For 24 hours, Pusarla Venkata Sindhu
did what no other Indian athlete has ever managed to give: hope. Hope of seeing an Indian woman win a gold medal. Eight years ago, when Abhinav Bindra
won the gold medal in Beijing, it was unexpected and perhaps very few were glued in front of their TV sets to cheer him on. Sindhu's was a different story as an entire country expected her to bring back that gold medal which has been more than elusive in individual sport.
The air was thick with anticipation and expectation and 7.30 pm couldn't come quick enough. For 83 minutes Sindhu went toe-to-toe against the world number 1 Caroline Marin. She matched her shot for shot- even outplayed her - but it wasn't enough as the Spanish champion edged Sindhu in three sets to win the gold medal.
As she missed the final shot, Sindhu slumped on the floor at the obvious disappointment of missing a chance to get that gold medal around her neck. Within seconds, she composed herself and perhaps it dawned on her that even in defeat this was still a special and historic moment. She became the youngest Indian to win a medal and the first woman to win a silver medal at the Olympics.
Sindhu began the match well and fought back to win the first set 21-19. But Marin is the world champion for a good reason and came back strongly to win the second set 21-11. In the third set, it looked like Marin would outplay Sindhu as she took a 10-4 lead. The highlight of Sindhu's Olympics
campaign has been her ability to script sensational comebacks. She leveled the game at 10-10 and fought hard but Marin was the better player on the day and prevailed in the end.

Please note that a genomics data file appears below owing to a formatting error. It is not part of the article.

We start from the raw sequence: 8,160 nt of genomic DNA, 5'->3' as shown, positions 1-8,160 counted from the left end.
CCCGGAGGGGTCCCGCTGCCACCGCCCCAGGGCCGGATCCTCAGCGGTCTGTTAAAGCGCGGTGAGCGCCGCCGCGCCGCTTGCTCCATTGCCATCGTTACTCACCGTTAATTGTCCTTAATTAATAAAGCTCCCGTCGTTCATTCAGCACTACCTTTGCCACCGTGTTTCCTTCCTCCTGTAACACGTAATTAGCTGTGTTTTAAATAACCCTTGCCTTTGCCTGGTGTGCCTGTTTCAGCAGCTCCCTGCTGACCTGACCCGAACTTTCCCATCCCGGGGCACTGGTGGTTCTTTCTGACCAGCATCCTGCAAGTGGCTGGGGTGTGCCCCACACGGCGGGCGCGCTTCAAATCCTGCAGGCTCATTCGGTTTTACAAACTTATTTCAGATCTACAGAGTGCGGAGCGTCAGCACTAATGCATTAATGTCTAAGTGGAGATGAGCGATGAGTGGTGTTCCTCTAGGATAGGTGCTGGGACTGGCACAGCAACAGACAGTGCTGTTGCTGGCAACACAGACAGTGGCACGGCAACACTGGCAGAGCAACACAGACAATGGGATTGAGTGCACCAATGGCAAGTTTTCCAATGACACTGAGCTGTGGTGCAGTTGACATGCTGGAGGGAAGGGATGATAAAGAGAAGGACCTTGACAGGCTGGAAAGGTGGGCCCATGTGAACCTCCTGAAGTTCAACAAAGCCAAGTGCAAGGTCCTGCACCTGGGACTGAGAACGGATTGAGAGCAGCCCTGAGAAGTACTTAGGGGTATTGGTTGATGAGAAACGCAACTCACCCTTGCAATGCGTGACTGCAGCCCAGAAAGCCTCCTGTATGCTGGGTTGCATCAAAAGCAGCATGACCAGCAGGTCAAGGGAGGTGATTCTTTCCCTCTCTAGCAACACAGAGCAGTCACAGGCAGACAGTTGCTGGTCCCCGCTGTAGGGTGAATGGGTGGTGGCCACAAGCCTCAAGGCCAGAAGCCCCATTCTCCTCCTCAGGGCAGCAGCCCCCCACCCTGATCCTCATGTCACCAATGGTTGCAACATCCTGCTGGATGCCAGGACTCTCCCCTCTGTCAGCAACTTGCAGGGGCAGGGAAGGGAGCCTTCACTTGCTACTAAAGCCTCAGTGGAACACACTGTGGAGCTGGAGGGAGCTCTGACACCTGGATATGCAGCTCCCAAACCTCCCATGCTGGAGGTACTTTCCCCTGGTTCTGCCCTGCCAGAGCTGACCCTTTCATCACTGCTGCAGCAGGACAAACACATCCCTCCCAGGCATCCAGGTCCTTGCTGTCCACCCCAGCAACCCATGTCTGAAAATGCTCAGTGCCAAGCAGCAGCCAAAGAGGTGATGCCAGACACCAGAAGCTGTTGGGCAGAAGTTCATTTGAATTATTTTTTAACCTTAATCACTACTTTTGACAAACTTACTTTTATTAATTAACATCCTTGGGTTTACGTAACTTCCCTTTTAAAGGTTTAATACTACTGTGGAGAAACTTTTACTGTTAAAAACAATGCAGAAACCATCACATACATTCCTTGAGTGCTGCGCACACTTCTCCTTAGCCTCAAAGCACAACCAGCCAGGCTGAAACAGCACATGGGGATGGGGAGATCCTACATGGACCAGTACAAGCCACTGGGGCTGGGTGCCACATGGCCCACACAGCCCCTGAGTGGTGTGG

It is often said that you don't win silver but lose a gold at the Olympics.
For a country like India where medals have proven to be rare commodities, it doesn't hold true. To be able to have a shot at gold is itself a fantastic achievement for Indian athletes considering the hurdles they cross just to be at the Olympics.
It was heartening to see Sindhu fight like a champion against the world champion. Before the match Sindhu had given India the hope and even after it there is a sense of hope that this is just the beginning for her. Her achievement will give young girls the hope of emulating or perhaps even surpassing her at the Olympics.
At 21, she has already created history but just fell short of eternal glory. Four years later in Tokyo, every Indian would be hoping that she takes that final step and we get to hear the Indian national anthem at the Olympics.
Sports is mostly about stories - great, good, bad and ugly - and PV Sindhu just wrote an inspiring one of her own which will go down in history books.
Photo Gallery: P V Sindhu clinches silver, creates Olympic history